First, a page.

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Marja & Henk
Financial Interests: click here
Sources: PS Audio PWT; PS Audio PWD; Dr. Feickert Blackbird/DFA 1o5/Zu DL-103; Phasure NOS1 DAC and PC [in for review]
Streaming sources: XXHighEnd; iTunes; Devialet AIR
Preamp/integrated/power: Tri TRV EQ3SE phono stage; Audio Note Meishu w. WE 300B (or AVVT, JJ, KR Audio 300B output tubes); Yarland FV 34 CIIISA; Qables iQube V1; Devialet D-Premier; Hypex Ncore 1200-based monoblocks; Trafomatic Kaivalya; Trafomatic Reference One [in for review]; Trafomatic Reference Phono One [in for review]
Speakers: Avantgarde Acoustic Duo Omega; Arcadian Audio Pnoe; Vaessen Aquarius
Cables: Complete loom of ASI LiveLine and Crystal Cable; Nanotec Golden Strada #79 nano 3; Nanotec Golden Strada #79; Nanotec Golden Strada #201
Power line conditioning: Omtec Power Controllers; PS Audio Powerplant Premier; PS Audio Humbuster III
Equipment racks: ASI amplifier and TT shelf
Sundry accessories: Furutech DeMag; ClearAudio Double Matrix; Nanotec Nespa #1; Exact Audio Copy software; iPod; wood, brass, ceramic and aluminum cones and pyramids; Shakti Stones; Manley Skipjack; Blue Horizon footers [in for review]
Room treatment: Acoustic System International resonators, sugar cubes, diffusers
Room size: ca. 14.5 x 7.5m with a ceiling height of 3.5m, brick walls, wooden flooring upstairs, ca. 7 x 5m with a ceiling height of 3.5m, brick walls and concrete floor downstairs.
Price of review item: €2.450, Solid9 version for 9" arms €2.250

Restoring and tweaking old turntables
is definitely a well-established niche in the audiophile world. It is not only fun to do but also a very manly activity. One can compare it to restoring vintage cars, rifles, motorcycles and what not as long as it can be done with tools. Gizmo [Harvey Rosenberg – Ed] was very right in his insistence that man is the eternal tool maker. Concentrating on turntables now, restoration is only the start of this game. In audio there is always a next step up the better ladder and turntables are an ideal subject for improvement.

Over the years turntable manufacturers have introduced an avalanche of ideas to make their constructions better than any other constructions before or present. With turntables there are precious few areas which influence the sound – rotational speed stability and immunity to electromagnetic and mechanical disturbances. All manner of drive systems were invented to achieve perfect speed constancy, from idler wheels to pulleys and belts to direct drives to multi-motor designs with or without ingenious electronic speed correction or flywheels.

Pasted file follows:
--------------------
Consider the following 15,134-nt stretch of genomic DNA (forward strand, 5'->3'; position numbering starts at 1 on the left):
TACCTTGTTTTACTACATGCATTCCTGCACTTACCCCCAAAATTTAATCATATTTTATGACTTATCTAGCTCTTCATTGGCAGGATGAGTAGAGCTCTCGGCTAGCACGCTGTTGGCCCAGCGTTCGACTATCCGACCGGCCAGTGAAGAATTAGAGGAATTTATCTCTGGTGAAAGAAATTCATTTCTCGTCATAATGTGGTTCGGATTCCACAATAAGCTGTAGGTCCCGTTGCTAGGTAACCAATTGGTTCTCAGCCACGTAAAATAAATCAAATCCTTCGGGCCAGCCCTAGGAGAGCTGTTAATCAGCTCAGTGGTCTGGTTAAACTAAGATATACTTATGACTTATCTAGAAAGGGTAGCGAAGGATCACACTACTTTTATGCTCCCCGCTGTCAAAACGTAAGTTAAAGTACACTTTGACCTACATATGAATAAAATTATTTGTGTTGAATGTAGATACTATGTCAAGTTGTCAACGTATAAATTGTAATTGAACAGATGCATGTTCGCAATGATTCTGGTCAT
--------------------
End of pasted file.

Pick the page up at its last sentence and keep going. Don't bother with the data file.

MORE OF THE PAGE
Shielding them from the big bad world of vibrations came by way of materials chosen for their particular physical abilities of neutralizing or isolating unwanted oscillations. This led to exotic metal alloys, all types of plastics, carbon fiber and natural and artificial stone in any conceivable combination. Some manufacturers went after extreme weight reduction, others built complete oil rigs. Regardless of approach and materials, the one and only goal remained to provide a platform for the cartridge needle that acts as though it were mechanically absent or dead. The platter should pass beneath the needle at an absolutely constant angular speed which becomes the task of the motor system including the bearing. Plinth and platter as a linked unit control the vibrations whilst electromagnetic shielding of the motor(s) and accompanying power supply are a joint effort between motor system and/or plinth construction. Literally atop this mostly mechanical contraption come the arm and cartridge with their dozens of adjustable parameters. But our subject today is a turntable so we’ll stick to that.

In the early heydays of music in the home—we refer to the late ’50s and early ‘60s—stereo was a new phenomenon. Not only was it a very good excuse for record companies to boost sales, the hardware departments too had their glory days. With stereo a new factor that had not been heard before arose: rumble. This mechanically induced low-frequency noise affects the vertical displacement of the stylus. That unwanted vertical movement infects the stereo signal’s differential loudness to interfere with stereo imaging. In those days the idler-wheel turntable was state of the art - for mono playback to be sure. To make things worse, aside from noticeable rumble effects the loudspeakers of the emerging stereo empire grew better bass response. The lethal combination of rumble and improved bass extension led to the demise of the idler wheel table in favor of newer belt-driven models. Almost all idler wheel turntables ended up in the trash and only a few collected in attics or basements where they gathered dust to become part of potential inheritances and eventual discoveries.